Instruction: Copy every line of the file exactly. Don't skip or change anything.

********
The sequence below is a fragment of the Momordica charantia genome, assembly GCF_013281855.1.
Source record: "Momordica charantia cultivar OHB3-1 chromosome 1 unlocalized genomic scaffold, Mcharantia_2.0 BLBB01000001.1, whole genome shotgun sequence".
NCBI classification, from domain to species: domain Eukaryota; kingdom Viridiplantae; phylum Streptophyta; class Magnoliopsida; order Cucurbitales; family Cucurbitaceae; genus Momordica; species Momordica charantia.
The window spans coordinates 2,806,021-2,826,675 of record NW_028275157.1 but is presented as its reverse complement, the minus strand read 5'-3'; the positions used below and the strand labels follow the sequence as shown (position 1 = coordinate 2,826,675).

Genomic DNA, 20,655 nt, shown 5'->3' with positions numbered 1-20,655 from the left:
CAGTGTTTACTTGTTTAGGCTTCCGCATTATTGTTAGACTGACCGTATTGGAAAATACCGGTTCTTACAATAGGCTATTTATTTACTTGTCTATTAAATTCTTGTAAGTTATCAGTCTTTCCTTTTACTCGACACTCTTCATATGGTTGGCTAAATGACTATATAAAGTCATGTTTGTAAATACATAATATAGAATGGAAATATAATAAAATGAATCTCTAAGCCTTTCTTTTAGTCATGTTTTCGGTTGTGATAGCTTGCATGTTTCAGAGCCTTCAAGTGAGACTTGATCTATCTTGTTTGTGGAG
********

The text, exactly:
The sequence below is a fragment of the Momordica charantia genome, assembly GCF_013281855.1.
Source record: "Momordica charantia cultivar OHB3-1 chromosome 1 unlocalized genomic scaffold, Mcharantia_2.0 BLBB01000001.1, whole genome shotgun sequence".
NCBI classification, from domain to species: domain Eukaryota; kingdom Viridiplantae; phylum Streptophyta; class Magnoliopsida; order Cucurbitales; family Cucurbitaceae; genus Momordica; species Momordica charantia.
The window spans coordinates 2,806,021-2,826,675 of record NW_028275157.1 but is presented as its reverse complement, the minus strand read 5'-3'; the positions used below and the strand labels follow the sequence as shown (position 1 = coordinate 2,826,675).

Genomic DNA, 20,655 nt, shown 5'->3' with positions numbered 1-20,655 from the left:
CAGTGTTTACTTGTTTAGGCTTCCGCATTATTGTTAGACTGACCGTATTGGAAAATACCGGTTCTTACAATAGGCTATTTATTTACTTGTCTATTAAATTCTTGTAAGTTATCAGTCTTTCCTTTTACTCGACACTCTTCATATGGTTGGCTAAATGACTATATAAAGTCATGTTTGTAAATACATAATATAGAATGGAAATATAATAAAATGAATCTCTAAGCCTTTCTTTTAGTCATGTTTTCGGTTGTGATAGCTTGCATGTTTCAGAGCCTTCAAGTGAGACTTGATCTATCTTGTTTGTGGAG